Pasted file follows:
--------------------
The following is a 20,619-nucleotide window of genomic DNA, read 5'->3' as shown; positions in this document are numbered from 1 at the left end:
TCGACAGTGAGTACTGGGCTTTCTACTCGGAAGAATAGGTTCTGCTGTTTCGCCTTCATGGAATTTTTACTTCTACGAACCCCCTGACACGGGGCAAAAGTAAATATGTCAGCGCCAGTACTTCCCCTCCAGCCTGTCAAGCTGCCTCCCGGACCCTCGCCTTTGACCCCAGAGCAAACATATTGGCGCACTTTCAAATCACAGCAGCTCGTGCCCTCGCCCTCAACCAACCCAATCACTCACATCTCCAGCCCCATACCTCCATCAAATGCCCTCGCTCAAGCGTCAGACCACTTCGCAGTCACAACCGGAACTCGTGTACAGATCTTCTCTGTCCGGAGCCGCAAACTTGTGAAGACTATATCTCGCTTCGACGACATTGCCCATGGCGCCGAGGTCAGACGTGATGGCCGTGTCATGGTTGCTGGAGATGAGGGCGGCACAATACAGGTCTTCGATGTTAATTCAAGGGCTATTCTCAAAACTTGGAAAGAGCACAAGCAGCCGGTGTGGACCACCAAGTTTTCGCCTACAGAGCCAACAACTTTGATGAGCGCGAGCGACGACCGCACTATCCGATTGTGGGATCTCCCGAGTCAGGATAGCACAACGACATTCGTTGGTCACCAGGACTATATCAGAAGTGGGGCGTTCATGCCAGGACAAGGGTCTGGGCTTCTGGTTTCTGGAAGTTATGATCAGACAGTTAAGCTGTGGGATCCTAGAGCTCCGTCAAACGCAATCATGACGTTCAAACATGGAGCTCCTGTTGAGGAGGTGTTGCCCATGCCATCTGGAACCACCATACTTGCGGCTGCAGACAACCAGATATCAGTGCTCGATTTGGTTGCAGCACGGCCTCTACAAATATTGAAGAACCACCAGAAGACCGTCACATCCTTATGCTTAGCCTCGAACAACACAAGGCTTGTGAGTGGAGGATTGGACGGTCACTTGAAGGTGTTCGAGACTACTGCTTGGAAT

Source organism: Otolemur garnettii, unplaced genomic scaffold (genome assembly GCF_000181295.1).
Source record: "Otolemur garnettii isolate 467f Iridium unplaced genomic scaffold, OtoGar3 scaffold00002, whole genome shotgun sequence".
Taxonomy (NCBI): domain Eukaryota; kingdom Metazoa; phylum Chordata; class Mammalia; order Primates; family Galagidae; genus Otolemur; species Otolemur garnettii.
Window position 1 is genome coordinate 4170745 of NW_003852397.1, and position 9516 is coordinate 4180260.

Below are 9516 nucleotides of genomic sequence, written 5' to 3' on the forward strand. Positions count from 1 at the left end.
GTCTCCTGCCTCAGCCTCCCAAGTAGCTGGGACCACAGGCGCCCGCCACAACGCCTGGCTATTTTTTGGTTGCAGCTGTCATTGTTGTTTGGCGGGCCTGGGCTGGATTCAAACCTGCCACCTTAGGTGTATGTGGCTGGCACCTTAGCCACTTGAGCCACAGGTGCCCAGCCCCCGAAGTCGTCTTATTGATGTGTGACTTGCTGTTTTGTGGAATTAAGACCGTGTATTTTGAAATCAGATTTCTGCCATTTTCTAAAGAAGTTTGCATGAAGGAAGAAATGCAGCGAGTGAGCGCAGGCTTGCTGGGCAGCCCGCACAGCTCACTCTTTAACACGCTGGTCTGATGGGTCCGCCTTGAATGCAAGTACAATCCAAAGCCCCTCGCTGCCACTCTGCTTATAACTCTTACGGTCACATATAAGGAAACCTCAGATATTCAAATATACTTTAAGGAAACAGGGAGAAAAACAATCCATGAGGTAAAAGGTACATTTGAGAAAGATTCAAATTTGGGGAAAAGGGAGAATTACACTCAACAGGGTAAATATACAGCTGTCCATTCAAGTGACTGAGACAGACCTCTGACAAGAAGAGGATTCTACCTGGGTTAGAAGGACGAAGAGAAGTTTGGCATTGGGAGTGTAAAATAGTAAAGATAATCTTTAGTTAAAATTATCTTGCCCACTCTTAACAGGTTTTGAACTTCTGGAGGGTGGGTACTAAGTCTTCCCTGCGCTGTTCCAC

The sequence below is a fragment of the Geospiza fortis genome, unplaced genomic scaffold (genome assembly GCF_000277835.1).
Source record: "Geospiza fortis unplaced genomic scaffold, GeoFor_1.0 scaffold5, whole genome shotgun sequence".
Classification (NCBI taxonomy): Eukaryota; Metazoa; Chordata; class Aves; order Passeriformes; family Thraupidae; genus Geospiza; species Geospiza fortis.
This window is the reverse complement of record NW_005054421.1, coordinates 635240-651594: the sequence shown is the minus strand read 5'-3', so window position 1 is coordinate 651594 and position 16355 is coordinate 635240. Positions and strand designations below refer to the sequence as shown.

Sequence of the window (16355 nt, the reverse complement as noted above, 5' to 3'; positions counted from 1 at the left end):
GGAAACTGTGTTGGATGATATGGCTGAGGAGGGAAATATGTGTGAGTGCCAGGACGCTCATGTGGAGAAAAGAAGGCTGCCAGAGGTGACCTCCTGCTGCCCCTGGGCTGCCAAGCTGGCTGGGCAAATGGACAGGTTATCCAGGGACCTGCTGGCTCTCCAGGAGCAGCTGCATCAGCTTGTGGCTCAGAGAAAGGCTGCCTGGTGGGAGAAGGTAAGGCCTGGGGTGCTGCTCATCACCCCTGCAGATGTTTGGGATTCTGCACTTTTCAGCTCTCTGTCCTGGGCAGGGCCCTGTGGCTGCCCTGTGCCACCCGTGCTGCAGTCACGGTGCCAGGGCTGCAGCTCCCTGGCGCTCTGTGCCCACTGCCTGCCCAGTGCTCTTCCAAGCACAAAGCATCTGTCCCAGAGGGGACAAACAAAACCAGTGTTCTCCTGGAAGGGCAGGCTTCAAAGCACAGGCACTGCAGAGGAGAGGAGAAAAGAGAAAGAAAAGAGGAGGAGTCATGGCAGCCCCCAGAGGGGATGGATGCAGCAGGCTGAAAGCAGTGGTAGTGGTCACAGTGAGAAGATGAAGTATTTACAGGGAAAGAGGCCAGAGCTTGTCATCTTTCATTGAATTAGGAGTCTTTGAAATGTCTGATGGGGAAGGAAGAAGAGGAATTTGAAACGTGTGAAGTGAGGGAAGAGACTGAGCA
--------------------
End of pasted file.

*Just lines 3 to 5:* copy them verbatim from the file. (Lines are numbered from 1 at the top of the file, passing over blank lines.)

Source organism: Otolemur garnettii, unplaced genomic scaffold (genome assembly GCF_000181295.1).
Source record: "Otolemur garnettii isolate 467f Iridium unplaced genomic scaffold, OtoGar3 scaffold00002, whole genome shotgun sequence".
Taxonomy (NCBI): domain Eukaryota; kingdom Metazoa; phylum Chordata; class Mammalia; order Primates; family Galagidae; genus Otolemur; species Otolemur garnettii.